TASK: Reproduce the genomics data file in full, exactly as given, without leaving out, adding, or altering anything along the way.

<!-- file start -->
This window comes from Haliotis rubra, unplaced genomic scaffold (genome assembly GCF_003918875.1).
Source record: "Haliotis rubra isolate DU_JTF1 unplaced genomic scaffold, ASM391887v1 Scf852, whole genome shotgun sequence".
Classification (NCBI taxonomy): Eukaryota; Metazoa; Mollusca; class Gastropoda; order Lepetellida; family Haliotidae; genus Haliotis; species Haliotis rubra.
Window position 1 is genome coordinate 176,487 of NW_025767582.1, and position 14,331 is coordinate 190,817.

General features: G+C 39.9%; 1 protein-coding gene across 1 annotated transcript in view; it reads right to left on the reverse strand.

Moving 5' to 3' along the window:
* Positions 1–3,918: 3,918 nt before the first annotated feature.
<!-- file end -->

This window comes from Haliotis rubra, unplaced genomic scaffold (genome assembly GCF_003918875.1).
Source record: "Haliotis rubra isolate DU_JTF1 unplaced genomic scaffold, ASM391887v1 Scf852, whole genome shotgun sequence".
Classification (NCBI taxonomy): Eukaryota; Metazoa; Mollusca; class Gastropoda; order Lepetellida; family Haliotidae; genus Haliotis; species Haliotis rubra.
Window position 1 is genome coordinate 176,487 of NW_025767582.1, and position 14,331 is coordinate 190,817.

General features: G+C 39.9%; 1 protein-coding gene across 1 annotated transcript in view; it reads right to left on the reverse strand.

Moving 5' to 3' along the window:
* Positions 1–3,918: 3,918 nt before the first annotated feature.